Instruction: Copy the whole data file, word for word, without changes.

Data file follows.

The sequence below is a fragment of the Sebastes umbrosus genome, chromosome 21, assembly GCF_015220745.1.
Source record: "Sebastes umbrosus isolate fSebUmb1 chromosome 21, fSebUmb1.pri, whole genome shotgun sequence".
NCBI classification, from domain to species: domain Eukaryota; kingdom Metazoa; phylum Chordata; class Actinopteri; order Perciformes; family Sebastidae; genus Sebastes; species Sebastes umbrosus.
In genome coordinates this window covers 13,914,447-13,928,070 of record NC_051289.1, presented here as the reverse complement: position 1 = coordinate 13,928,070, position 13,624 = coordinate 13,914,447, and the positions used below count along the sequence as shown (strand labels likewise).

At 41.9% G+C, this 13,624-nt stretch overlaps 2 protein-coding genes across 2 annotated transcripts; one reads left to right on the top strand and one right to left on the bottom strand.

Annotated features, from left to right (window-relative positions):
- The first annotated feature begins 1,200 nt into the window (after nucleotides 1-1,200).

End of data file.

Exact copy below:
The sequence below is a fragment of the Sebastes umbrosus genome, chromosome 21, assembly GCF_015220745.1.
Source record: "Sebastes umbrosus isolate fSebUmb1 chromosome 21, fSebUmb1.pri, whole genome shotgun sequence".
NCBI classification, from domain to species: domain Eukaryota; kingdom Metazoa; phylum Chordata; class Actinopteri; order Perciformes; family Sebastidae; genus Sebastes; species Sebastes umbrosus.
In genome coordinates this window covers 13,914,447-13,928,070 of record NC_051289.1, presented here as the reverse complement: position 1 = coordinate 13,928,070, position 13,624 = coordinate 13,914,447, and the positions used below count along the sequence as shown (strand labels likewise).

At 41.9% G+C, this 13,624-nt stretch overlaps 2 protein-coding genes across 2 annotated transcripts; one reads left to right on the top strand and one right to left on the bottom strand.

Annotated features, from left to right (window-relative positions):
- The first annotated feature begins 1,200 nt into the window (after nucleotides 1-1,200).